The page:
THE Guyana Elections Commission yesterday wrapped up one of the pivotal preliminary exercises before Elections Day: The Claims and Objections period. Despite the very many issues that arose during this exercise, GECOM persevered and was able to conduct this aspect of its pre-elections work relatively smoothly and without any major incident.
Information released by GECOM on Monday stated that some 26,300 transactions were completed as of November 3, 2019. This include 5,636 new registrations; 14, 474 transfers; 2,639 Changes/corrections; 2400 replacements; 651 photo retakes and 500 objections. During the exercise, GECOM operated out of 29 offices across the country, along with several other temporary offices.
Now that this exercise is over, barring any extension, Guyanese can turn full focus on Election Day, a time when our nation comes together to elect a government and president who will represent us on the global stage for the next five years. We will elect a leader that will stand for our rights as citizens, students, employees and employers. We will elect a leader that will, hopefully, keep their promises. It is a big decision, and this election marks a pivotal point in our nation’s history. Currently, although there are many, there are two very distinct paths our country will choose from, and it is more important than ever to cast a vote in this election.
Voting is the opportunity to contribute to the political process, and the system was created to work best when everyone participates. Therefore, using your right to vote is not just an addition to the voter turnout statistics; your vote actually matters. We live in a democracy; a system of government in which the entire population participates. So, participate!
The right to vote was fought for through blood, sweat and tears. It is a right that ought not to be taken for granted or ignored. It is a right that allows every eligible citizen the opportunity to vest privilege in a person and group he/she thinks can best represent and articulate his/her interest. It is a right that carries tremendous power, through which the voter can hire a representative, fire that representative, and exercise the responsibility of ensuring that that representative accounts for the management of citizens’ affairs and the nation’s resources. Voting, therefore, is a sacred duty and must be cherished.
To cherish the vote is to turn out and vote, and thereafter remain vigilant in the political processes to ensure that promises made are kept, involvement in the management and decision-making on matters that impact the well-being of self and community is guaranteed and respected. To not vote is to deny oneself the opportunity to influence the course of direction impacting one’s life and community.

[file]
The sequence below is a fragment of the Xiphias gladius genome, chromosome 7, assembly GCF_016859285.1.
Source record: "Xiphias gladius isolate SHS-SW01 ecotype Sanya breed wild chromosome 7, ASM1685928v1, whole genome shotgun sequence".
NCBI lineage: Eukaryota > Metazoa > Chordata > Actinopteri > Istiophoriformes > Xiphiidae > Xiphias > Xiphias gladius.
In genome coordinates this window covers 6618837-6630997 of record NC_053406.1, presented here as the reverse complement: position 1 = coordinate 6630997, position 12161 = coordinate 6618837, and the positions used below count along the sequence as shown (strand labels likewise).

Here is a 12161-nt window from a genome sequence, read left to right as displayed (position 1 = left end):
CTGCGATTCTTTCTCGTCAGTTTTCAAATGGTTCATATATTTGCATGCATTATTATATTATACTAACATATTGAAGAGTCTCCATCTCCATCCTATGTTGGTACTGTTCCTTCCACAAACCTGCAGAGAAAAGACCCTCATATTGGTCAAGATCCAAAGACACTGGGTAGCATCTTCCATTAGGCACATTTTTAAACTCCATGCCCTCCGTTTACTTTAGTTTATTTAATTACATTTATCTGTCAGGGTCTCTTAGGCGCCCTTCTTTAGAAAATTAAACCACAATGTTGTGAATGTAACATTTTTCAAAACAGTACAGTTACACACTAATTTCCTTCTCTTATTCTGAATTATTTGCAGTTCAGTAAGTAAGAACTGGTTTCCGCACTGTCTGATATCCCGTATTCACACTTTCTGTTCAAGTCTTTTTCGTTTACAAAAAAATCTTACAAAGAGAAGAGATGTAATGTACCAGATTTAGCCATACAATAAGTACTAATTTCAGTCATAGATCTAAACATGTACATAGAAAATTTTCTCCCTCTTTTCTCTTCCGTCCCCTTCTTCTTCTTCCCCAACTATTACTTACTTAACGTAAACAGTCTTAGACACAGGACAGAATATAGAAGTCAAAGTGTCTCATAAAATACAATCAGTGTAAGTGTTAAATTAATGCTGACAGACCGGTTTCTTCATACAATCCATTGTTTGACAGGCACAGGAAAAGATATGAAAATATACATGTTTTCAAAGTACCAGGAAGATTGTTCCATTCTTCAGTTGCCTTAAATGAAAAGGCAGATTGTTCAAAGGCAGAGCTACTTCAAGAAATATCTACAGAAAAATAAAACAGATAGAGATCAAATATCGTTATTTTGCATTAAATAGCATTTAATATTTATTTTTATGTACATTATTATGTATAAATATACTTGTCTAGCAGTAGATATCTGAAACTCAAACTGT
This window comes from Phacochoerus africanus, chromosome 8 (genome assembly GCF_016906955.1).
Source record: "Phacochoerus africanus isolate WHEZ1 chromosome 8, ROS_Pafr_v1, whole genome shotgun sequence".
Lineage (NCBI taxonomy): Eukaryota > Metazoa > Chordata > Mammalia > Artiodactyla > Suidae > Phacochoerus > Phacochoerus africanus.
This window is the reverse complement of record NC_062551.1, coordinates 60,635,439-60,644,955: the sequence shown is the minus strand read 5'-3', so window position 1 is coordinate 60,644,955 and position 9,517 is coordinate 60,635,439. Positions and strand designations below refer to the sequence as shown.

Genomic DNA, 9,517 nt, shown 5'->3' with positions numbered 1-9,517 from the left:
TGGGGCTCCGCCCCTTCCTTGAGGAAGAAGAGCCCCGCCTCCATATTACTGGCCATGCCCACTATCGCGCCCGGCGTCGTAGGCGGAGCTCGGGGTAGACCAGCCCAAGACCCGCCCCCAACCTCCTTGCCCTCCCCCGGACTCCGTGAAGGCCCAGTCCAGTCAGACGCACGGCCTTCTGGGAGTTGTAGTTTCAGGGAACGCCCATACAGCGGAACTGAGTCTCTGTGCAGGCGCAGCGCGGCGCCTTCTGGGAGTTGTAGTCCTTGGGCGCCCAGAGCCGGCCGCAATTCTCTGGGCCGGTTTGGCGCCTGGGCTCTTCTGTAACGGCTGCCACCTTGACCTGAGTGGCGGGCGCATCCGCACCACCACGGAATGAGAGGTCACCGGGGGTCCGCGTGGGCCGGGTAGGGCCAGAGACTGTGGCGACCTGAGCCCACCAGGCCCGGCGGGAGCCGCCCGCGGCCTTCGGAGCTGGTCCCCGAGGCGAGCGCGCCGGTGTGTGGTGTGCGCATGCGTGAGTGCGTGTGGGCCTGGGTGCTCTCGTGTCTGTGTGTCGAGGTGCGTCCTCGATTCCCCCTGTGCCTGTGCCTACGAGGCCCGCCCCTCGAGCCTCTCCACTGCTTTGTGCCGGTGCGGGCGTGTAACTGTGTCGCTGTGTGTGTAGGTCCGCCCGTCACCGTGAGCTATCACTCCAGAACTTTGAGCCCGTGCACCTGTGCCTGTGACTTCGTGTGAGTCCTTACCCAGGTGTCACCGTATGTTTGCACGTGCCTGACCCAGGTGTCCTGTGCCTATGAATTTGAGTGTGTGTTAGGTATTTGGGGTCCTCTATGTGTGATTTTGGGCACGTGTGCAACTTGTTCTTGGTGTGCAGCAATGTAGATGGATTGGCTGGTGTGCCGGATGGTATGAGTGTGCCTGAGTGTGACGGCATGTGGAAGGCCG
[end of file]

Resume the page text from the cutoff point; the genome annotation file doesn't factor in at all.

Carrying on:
Man lives in a political association. By this it means decisions affecting one’s life have political implications, from the womb to the tomb. It’s a political decision that informs laws and policies with regard to the right to life and where death occurs; the right for one’s earthly remains to be disposed of consistent with specific standards. Where death has occurred under questionable circumstances, the deceased is entitled, through the Coroner’s Act, to an inquest.
During one’s lifetime, political decisions will inform the making of laws, conceptualisation and execution of policies and programmes which will impact on quality of life, inclusive of whether there is respect for fundamental rights and freedoms. These include the right to freedom of association, freedom of speech, and sharing of ideas and information, healthcare, education, ownership of property, the right to a safe and secure environment, work (jobs/economic opportunities), and protection from discrimination. Political decisions inform quality and equitable infrastructural development and resource management, inclusive of the environment.
Where government in our country is representational when a citizen exercises the right to vote by casting a ballot, it becomes a corresponding right to question and propose ideas to elected officials since they are acting on your behalf. This is one of the basic elements in the thrust towards realising good governance. Good governance requires that citizens stay engaged throughout the process and elected officials responding to the desires of the community within the confines of the law.
Recognising the presence of representative democracy, good governance necessitates servant-driven leadership, which entails constant and sustained response to the needs of citizens. When a voter gives up the right to vote, it is tantamount to relinquishing an important act in determining who ought to be the leaders in the community. More so, the refusal to discharge this sacred duty bears the consequences of having to live under conditions and in circumstances not befitting of your desire. A vote also places persons of choice in leadership positions to make and administer laws that can bring about economic opportunities, bring about equality, improve infrastructure, security and the environment, and manage your towns and neighbourhoods free of corruption.
To vote is to have a voice and the right to demand thereafter that the voice be heard, and elected leaders act in accordance with the laws of the community and the desires of the people. Voting is a sacred duty, and all eligible voters are called upon to exercise it.